[UK]S. Selvon ‘Calypsonian’ Foreday Morning (1989) 143: It don’t take plenty to make a tief. All you have to do now is have a fellar catching his royal, and can’t get a work noway, and bam! By the time he make two rounds he bounce something somewhere.
[US]T. Piccirilli Fever Kill 65: You were both dirty and had the same idea to bounce the fifteen grand.

6. (also bounce out) to refuse admission or to throw out of a party, a place of entertainment, etc.

[[UK]‘Peter Pindar’ ‘Epistle to Boswell’ Works (1794) I 321: What though aginst thee porters bounce the door, And bid thee hunt for secrets there no more].
[US]St Louis Globe-Democrat 19 Jan. n.p.: If he had his ‘shooting-iron’ with him he would ‘croak the bloody sucker’ who ‘bounced’ him.
[US]Bartlett Dict. Americanisms (4th edn) 62: I daresn’t go in there; the bar-tender’s drunk, and I might get bounced.
[NZ]N.Z. Observer (Auckland) 29 Jan. 200/1: Thereupon each stalwart son of Great Britain arose in his might bounced ‘that ruffian’ very quickly.
[Aus]Bulletin (Sydney) 5 Mar. 8/2: ‘Ladies and gentlemen [...] I cannot possibly proceed with the play until that ruffian has been removed.’ Thereupon each stalwart son of Great Britain arose in his might, and bounced that ‘ruffian’ very quickly.
[UK]Manchester Courier 16 Oct. 10/6: Get out o’ here, you big-mouthed sucker, or I’ll bounce you in a minute.
[US]Lantern (N.O.) 17 Sept. 3: Tommy Lyons got bounced out of a picnic.
[UK]Bird o’ Freedom 8 Jan. 5/3: The landlady would have bounced her long ago, if her brother didn’t happen to own the house.
[US]‘O. Henry’ ‘The Love-Philtre of Ikey Schoenstein’ Four Million (1915) 123: If it wasn’t for losin’ a boarder they’d have bounced me long ago.
[UK]Wodehouse ‘The Making of Mac’s’ Man with Two Left Feet 133: We hadn’t seen nothing of her at MacFarland’s since the night when Andy bounced her pal.
[US]Electrical Experimenter June 151/3: Why not find out if Johnson has been indulging promiscuously in the gentle sport of bouncing intoxicated gentry.
[US]W.R. Burnett Little Caesar (1932) 17: Let ’em alone, unless they get bad and start something, then bounce ’em.
[US]‘R. Scully’ Scarlet Pansy 158: The rules of etiquette were completely reversed, so much so that eventually the whole crowd was ‘bounced’.
[US]R. Chandler Big Sleep 85: She hates my guts. I bounced her out.
[UK]Wodehouse Mating Season 130: They stuck on like limpets long after any competent chucker-out would have bounced them.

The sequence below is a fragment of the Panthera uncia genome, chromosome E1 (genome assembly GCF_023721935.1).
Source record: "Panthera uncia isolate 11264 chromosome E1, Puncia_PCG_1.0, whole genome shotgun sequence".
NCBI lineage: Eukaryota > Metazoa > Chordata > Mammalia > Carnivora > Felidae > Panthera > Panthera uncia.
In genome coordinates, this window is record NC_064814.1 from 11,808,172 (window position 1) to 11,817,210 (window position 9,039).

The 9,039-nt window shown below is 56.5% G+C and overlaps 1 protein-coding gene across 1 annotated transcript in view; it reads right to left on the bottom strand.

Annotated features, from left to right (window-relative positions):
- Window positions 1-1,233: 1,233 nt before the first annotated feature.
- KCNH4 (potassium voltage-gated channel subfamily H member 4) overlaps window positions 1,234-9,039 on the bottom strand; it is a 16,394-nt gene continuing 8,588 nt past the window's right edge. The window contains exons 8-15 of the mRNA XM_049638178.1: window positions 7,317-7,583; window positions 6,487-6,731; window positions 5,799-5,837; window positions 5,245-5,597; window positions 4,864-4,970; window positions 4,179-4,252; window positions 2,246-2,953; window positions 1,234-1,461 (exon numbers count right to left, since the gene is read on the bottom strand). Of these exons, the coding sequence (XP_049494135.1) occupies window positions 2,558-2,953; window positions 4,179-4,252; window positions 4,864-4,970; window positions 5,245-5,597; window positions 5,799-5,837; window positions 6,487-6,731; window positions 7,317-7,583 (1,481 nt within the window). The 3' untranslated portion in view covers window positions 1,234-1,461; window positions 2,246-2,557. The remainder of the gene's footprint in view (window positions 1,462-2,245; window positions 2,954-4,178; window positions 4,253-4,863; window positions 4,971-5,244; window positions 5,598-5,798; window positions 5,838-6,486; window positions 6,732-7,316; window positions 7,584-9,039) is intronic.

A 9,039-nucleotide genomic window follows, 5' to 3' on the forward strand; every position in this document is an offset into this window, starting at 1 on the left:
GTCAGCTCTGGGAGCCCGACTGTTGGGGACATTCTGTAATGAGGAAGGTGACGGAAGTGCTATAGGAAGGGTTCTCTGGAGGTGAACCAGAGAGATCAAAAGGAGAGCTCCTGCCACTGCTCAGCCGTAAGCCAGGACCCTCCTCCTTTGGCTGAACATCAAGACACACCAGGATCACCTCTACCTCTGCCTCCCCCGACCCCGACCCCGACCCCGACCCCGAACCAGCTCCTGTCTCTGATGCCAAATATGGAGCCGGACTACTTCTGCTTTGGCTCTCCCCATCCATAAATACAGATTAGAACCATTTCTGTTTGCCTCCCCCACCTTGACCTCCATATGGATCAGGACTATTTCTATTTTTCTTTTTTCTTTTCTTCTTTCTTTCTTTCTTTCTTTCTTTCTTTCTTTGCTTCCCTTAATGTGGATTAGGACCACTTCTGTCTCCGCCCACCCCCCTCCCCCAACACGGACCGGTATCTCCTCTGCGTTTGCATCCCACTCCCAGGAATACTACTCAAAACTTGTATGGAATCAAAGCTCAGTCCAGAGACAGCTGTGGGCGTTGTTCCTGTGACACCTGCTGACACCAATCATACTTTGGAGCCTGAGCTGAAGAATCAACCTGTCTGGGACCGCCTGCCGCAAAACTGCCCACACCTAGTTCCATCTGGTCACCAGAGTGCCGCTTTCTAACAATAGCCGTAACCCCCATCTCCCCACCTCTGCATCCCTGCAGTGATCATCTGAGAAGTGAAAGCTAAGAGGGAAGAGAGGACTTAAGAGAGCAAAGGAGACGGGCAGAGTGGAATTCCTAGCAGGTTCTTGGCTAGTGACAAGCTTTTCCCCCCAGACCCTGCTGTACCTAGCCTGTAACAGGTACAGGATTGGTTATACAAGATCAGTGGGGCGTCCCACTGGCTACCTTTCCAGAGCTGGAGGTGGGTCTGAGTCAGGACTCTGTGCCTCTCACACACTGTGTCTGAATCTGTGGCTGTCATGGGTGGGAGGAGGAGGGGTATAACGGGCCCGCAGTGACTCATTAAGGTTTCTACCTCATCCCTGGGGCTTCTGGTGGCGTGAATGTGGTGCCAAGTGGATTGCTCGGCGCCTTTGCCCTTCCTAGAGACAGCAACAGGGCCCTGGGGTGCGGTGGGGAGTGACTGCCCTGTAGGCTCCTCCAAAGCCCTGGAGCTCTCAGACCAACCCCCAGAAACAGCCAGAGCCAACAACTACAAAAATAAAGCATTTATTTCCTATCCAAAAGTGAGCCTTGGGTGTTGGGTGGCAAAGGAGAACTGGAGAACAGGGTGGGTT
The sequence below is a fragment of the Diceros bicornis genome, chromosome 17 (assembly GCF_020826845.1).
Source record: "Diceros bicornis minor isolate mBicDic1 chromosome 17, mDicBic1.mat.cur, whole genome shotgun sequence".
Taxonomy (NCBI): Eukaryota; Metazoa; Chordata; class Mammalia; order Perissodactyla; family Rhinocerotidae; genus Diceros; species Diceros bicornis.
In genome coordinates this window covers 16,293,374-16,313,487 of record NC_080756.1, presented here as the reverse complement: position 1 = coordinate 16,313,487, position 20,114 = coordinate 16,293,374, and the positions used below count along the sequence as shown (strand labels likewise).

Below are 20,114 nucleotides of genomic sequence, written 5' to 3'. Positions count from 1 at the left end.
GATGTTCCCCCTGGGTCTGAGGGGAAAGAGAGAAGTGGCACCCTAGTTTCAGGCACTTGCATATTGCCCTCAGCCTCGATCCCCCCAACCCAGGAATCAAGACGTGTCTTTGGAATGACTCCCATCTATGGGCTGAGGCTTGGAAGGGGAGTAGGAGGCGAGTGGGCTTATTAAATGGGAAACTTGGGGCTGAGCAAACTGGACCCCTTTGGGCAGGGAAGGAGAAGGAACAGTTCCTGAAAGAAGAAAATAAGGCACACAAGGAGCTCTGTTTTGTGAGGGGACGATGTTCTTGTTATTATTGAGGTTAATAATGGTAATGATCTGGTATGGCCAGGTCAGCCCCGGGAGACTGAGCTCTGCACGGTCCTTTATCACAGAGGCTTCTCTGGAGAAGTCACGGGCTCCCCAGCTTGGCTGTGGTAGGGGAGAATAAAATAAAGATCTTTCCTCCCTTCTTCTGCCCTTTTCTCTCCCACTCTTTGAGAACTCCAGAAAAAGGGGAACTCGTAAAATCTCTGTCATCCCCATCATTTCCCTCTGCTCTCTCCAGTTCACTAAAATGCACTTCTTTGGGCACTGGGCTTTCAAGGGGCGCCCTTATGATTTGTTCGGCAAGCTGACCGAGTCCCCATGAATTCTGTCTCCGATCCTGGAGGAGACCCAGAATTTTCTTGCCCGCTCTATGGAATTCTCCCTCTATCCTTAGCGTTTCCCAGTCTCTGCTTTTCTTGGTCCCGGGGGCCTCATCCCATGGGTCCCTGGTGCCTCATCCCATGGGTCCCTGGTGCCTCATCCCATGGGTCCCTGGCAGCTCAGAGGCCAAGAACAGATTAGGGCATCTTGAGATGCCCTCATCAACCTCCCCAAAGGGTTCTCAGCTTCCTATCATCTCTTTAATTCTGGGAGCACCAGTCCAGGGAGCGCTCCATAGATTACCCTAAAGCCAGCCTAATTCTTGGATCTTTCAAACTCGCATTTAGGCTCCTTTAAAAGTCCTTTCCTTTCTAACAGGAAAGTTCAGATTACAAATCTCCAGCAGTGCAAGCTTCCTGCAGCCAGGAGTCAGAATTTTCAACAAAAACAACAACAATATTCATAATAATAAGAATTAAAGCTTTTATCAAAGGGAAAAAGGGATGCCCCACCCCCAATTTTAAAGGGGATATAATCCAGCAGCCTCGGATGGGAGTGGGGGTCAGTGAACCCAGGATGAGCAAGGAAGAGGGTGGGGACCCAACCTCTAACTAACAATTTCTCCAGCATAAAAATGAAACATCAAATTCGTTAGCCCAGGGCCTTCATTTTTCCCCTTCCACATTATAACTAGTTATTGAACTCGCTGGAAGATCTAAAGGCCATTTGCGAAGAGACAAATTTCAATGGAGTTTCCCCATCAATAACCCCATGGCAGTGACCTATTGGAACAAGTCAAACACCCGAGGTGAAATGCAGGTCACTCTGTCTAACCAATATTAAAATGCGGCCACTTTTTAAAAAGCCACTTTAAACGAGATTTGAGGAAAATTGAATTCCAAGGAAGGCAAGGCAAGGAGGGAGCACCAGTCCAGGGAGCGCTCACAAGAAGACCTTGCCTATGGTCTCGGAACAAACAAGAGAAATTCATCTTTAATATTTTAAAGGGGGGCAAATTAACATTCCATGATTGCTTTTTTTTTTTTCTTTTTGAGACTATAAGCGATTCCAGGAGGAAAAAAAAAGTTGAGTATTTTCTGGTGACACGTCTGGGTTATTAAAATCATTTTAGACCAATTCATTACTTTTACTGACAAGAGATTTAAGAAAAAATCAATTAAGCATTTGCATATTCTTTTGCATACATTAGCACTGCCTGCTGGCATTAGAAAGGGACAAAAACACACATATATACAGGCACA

[US]‘Ed Lacy’ Men from the Boys (1967) 16: ‘All this — hotel business — must be rather tame for you, isn’t it, Marty?’ ‘Bounce a drunk now and then [...] That’s about it.’.
[US]J. Rechy City of Night 200: He almost collapsed at the Pirate’s Den [...] They had to bounce him out!
[US]Cab Calloway Of Minnie the Moocher and Me 103: Huey Long got bounced for trying to join the chorus line.
[US]L.K. Truscott IV Dress Gray (1979) 363: He’ll bounce you out of here on an honor violation.
[US]J. Ellroy Brown’s Requiem 56: They got fresh with some women and were bounced by the bartender.
[US]B. Hamper Rivethead (1992) 100: I wrote about gettin’ drunk and bounced from an Osmond Family concert.
[UK]J.J. Connolly Viva La Madness 143: The drunk who literally bumped into Jesus gets bounced straight out.

7. to avoid, to get rid of a person.

[UK]F.W. Carew Autobiog. of a Gipsey 418: First he tried to bounce the old-’un, but Nat stuck to him like a tick.
[UK]Walsall Obs. 11 Nov. 2/4: ‘Bounced by the Military’. Substitution men sent into the Army.

8. (also bounce off, bounce out) to dismiss, usu. from a job.

[US]Congressional Record 10 Aug. 5403/1: Where are the soldiers of the Union army ...? Nearly all gone, a clean sweep; to use a phrase that I never heard before, although I am told it is common in some sections of the country, they are ‘bounced’ [DA].
[Aus]Bulletin (Sydney) 10 Jan. 5/1: A Baltimore preacher has been bounced for attending a circus.
[Aus]‘John Miller’ Workingman’s Paradise 290: In two or three weeks every girl who’d had anything to do with stirring the others up was bounced for something or other.
[US]Hawaiian Star (Honolulu) 28 May 7/3: Two New York Senators are bounced out for corruption, and they’ve got the deadwood on a dozen more.
[Aus]Broadford Courier (Brisbane) 14 Apr. 1/4: You do not ‘sack’ a man, you ‘bounce’ him.
[US]Broadway Brevities Dec 22: FEC bouncing me is a laugh. Your having made me stop advertising, is a scream.